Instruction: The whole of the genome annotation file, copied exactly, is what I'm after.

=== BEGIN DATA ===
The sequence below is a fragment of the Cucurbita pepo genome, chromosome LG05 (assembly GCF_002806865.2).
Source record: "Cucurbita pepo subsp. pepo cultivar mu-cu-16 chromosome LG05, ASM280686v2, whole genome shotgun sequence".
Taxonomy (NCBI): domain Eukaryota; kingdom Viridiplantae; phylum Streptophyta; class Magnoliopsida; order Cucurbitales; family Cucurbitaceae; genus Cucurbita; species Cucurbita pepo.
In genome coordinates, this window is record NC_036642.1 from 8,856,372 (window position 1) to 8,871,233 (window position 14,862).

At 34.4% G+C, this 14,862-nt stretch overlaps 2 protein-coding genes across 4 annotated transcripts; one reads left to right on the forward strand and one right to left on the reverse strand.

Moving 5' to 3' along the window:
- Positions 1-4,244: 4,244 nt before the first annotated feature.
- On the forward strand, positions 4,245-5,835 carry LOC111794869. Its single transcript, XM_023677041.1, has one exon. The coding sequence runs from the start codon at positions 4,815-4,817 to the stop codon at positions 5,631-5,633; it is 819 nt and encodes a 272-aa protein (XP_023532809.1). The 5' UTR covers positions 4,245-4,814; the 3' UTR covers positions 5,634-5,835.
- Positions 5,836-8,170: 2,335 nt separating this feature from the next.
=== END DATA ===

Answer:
The sequence below is a fragment of the Cucurbita pepo genome, chromosome LG05 (assembly GCF_002806865.2).
Source record: "Cucurbita pepo subsp. pepo cultivar mu-cu-16 chromosome LG05, ASM280686v2, whole genome shotgun sequence".
Taxonomy (NCBI): domain Eukaryota; kingdom Viridiplantae; phylum Streptophyta; class Magnoliopsida; order Cucurbitales; family Cucurbitaceae; genus Cucurbita; species Cucurbita pepo.
In genome coordinates, this window is record NC_036642.1 from 8,856,372 (window position 1) to 8,871,233 (window position 14,862).

At 34.4% G+C, this 14,862-nt stretch overlaps 2 protein-coding genes across 4 annotated transcripts; one reads left to right on the forward strand and one right to left on the reverse strand.

Moving 5' to 3' along the window:
- Positions 1-4,244: 4,244 nt before the first annotated feature.
- On the forward strand, positions 4,245-5,835 carry LOC111794869. Its single transcript, XM_023677041.1, has one exon. The coding sequence runs from the start codon at positions 4,815-4,817 to the stop codon at positions 5,631-5,633; it is 819 nt and encodes a 272-aa protein (XP_023532809.1). The 5' UTR covers positions 4,245-4,814; the 3' UTR covers positions 5,634-5,835.
- Positions 5,836-8,170: 2,335 nt separating this feature from the next.